Park faces question of whether, when to apologize over ferry disaster
SEOUL, April 28 (Yonhap) -- After deciding to let her prime minister go, President Park Geun-hye faces another hard question: whether and when to apologize for her administration messing up the response to the deadly sinking of the ferry Sewol.
The widespread view is that Park cannot get away by simply accepting the resignation of Prime Minister Chung Hong-won and that she must apologize herself for the disappointing way her government handled the disaster that left more than 300 people dead or missing, most of whom were young students.
Chung, Park's first prime minister, offered to step down on Sunday, holding himself responsible and apologizing for "a number of problems" revealed during the disaster, from those with preventive measures to the initial response and search and rescue operations.
Park decided to accept Chung's resignation, though she said she would keep him until the disaster is brought under control. The decision sparked criticism that Park is trying to get away with not apologizing herself by only holding the prime minister responsible.
The main opposition New Politics Alliance for Democracy demanded Park's apology, with co-leader Ahn Cheol-soo denouncing her decision to let the prime minister go as "extremely irresponsible" and efforts to "cowardly shirking her responsibility."
Some members of the ruling Saenuri Party also believe that Park should apologize.
"I expect the president will apologize at an appropriate time," said Rep. Kim Young-woo during a radio interview Monday.
Public anger has mounted that the government was slow and incompetent in handling the sinking, which is expected to be South Korea's deadliest maritime accident ever. The disaster also revealed problems with the government oversight of safety practices.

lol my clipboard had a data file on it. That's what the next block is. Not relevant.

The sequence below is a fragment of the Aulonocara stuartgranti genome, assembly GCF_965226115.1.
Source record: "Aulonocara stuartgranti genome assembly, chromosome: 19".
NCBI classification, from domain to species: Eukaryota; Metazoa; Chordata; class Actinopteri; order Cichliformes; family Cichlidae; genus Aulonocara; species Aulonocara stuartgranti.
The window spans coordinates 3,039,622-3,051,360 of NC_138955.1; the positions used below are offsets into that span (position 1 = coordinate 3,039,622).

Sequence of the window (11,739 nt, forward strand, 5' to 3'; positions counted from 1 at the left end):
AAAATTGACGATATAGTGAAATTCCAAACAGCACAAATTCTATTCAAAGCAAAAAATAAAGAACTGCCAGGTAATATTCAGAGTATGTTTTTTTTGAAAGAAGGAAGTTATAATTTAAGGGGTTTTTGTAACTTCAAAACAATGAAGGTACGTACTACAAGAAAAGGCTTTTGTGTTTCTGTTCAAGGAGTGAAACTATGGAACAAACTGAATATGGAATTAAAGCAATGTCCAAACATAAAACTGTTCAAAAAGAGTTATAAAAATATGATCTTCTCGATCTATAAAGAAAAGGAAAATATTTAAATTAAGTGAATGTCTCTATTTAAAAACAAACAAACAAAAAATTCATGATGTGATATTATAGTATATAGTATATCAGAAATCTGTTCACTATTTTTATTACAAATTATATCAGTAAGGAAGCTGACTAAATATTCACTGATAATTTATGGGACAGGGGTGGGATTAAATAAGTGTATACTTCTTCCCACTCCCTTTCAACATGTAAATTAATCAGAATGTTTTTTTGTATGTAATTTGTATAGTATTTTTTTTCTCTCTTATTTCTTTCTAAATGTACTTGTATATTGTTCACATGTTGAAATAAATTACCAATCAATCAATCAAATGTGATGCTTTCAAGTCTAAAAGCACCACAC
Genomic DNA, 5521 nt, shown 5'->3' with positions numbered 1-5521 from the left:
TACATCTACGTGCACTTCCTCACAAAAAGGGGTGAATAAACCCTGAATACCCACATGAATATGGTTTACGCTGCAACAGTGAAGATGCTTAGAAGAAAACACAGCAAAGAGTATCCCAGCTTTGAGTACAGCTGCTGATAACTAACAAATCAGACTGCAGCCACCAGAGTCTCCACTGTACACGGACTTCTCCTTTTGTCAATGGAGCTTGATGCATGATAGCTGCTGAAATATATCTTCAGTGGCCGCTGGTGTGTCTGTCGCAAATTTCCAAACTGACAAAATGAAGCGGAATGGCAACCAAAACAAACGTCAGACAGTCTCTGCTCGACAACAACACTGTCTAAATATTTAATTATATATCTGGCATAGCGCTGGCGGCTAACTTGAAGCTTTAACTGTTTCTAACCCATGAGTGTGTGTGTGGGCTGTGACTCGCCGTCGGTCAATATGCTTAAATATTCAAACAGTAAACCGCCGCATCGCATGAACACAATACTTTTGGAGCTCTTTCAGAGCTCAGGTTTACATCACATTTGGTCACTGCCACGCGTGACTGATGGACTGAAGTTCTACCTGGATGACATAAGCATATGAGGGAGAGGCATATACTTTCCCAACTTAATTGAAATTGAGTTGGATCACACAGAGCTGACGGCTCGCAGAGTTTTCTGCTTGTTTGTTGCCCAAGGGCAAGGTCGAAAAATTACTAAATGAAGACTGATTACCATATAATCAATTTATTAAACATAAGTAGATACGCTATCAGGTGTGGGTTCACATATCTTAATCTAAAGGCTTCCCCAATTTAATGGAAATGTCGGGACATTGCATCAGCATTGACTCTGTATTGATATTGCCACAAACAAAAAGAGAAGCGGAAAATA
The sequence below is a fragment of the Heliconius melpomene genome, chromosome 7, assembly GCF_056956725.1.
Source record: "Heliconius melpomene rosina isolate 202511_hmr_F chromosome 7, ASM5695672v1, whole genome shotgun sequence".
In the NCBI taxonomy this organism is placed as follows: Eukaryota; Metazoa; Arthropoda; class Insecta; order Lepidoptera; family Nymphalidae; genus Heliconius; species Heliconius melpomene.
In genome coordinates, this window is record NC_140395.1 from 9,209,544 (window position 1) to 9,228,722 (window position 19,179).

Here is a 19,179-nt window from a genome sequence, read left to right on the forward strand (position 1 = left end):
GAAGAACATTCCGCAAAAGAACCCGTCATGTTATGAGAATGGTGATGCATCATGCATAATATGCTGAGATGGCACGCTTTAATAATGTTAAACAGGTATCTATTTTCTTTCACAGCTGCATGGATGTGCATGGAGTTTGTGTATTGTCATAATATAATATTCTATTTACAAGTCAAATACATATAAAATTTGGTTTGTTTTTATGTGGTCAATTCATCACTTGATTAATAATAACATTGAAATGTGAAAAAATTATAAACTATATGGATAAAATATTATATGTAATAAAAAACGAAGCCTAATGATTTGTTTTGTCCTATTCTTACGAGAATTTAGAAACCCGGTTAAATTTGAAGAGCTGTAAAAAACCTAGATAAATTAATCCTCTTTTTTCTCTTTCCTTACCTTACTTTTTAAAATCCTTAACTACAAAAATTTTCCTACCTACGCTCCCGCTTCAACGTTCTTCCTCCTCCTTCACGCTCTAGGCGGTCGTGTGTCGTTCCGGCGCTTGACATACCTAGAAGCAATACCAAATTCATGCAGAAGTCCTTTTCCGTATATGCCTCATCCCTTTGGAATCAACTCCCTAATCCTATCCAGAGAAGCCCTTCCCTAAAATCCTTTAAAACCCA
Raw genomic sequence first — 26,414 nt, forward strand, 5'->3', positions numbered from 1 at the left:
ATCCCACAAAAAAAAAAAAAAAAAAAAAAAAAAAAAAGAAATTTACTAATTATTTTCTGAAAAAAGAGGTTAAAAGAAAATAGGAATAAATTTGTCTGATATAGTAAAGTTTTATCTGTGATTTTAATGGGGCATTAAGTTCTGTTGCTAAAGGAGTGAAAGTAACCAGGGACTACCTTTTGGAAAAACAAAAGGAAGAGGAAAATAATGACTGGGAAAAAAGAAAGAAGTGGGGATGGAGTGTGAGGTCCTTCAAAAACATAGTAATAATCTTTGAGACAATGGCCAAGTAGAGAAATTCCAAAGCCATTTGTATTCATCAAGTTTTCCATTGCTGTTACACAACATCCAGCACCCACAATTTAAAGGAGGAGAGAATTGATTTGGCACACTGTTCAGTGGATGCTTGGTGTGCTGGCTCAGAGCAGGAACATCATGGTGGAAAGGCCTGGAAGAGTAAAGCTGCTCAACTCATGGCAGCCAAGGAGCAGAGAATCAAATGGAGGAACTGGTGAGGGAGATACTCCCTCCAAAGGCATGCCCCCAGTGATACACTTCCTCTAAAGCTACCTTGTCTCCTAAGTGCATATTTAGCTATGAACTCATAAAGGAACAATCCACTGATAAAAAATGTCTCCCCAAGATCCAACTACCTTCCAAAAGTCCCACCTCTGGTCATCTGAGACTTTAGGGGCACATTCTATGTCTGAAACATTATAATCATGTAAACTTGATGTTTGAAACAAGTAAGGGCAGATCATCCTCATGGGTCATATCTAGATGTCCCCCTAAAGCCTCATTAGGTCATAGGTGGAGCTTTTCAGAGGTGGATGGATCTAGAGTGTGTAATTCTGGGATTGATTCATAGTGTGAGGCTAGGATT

Last week, Park likened the actions of the ferry's captain to murder for abandoning the sinking ship ahead of hundreds of passengers. She also vowed to uncover all irregularities involved in the ferry's operations and force those responsible to take "criminal and civil" responsibilities regardless of their ranks.
But she did not apologize for the way the government handled the accident.
Should Park decide to offer an apology, she could do so as early as Tuesday when she presides over a Cabinet meeting because she has usually taken advantage of opening remarks at Cabinet meetings or meetings with senior secretaries to offer such apologies.
Considering the scale of the disaster, she could also issue a separate statement of apology or hold a press conference to apologize and announce what she and her administration will do to overhaul the government's disaster response system so as to prevent a similar accident from happening again.
"The president should do something more than an apology," a ruling party lawmaker said on condition of anonymity. "The president should issue a statement to the people containing an apology and her vision for a thorough renovation of the country."
Experts also agree in principle that an apology is necessary.
"The reason the government exists is to protect the lives and properties of the people. It is pretty natural for the president to apologize for failing to fulfill the duty," said Kim Hyng-joon, a political science professor at Seoul's Myongji University.
Lee Chang-won, a professor at Seoul's Hansung University, said, however, that it is not the right time for the president to apologize because search efforts are still under way for the more than 100 people still missing.
"Such a political gesture can wait," he said.